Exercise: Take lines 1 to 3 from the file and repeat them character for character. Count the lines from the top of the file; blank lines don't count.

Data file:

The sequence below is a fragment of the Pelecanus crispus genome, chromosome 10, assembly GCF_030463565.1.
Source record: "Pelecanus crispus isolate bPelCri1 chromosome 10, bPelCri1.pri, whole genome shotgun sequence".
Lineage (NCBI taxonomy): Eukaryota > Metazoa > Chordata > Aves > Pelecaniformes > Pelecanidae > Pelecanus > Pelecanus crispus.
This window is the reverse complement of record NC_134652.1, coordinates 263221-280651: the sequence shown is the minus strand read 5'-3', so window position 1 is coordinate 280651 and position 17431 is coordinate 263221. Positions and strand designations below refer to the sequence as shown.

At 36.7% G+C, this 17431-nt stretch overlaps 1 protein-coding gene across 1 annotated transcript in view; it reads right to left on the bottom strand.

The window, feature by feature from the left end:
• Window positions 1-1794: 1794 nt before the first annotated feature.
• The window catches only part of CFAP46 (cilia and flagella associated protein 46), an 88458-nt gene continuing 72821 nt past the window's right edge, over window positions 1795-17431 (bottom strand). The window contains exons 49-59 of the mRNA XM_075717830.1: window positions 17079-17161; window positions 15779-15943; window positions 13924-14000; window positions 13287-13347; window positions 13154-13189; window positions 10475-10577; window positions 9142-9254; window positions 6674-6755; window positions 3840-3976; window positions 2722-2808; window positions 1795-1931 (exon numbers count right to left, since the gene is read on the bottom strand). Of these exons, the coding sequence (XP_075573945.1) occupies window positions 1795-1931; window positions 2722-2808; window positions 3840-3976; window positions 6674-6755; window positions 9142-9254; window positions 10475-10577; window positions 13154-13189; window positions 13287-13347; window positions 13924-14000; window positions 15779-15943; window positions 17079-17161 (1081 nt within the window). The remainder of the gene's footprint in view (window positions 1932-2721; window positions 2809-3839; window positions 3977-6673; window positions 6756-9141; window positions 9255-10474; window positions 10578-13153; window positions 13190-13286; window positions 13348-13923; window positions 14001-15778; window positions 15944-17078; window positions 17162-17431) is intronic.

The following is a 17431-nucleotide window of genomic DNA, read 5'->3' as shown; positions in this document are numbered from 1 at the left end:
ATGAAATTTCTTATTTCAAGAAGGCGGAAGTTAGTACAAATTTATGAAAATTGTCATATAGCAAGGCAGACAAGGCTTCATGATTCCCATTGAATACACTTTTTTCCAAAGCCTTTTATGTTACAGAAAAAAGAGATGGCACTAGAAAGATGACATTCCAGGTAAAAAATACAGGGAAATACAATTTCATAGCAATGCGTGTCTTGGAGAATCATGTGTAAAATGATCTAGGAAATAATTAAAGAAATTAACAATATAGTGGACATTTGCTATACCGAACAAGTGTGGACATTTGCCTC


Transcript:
The sequence below is a fragment of the Pelecanus crispus genome, chromosome 10, assembly GCF_030463565.1.
Source record: "Pelecanus crispus isolate bPelCri1 chromosome 10, bPelCri1.pri, whole genome shotgun sequence".
Lineage (NCBI taxonomy): Eukaryota > Metazoa > Chordata > Aves > Pelecaniformes > Pelecanidae > Pelecanus > Pelecanus crispus.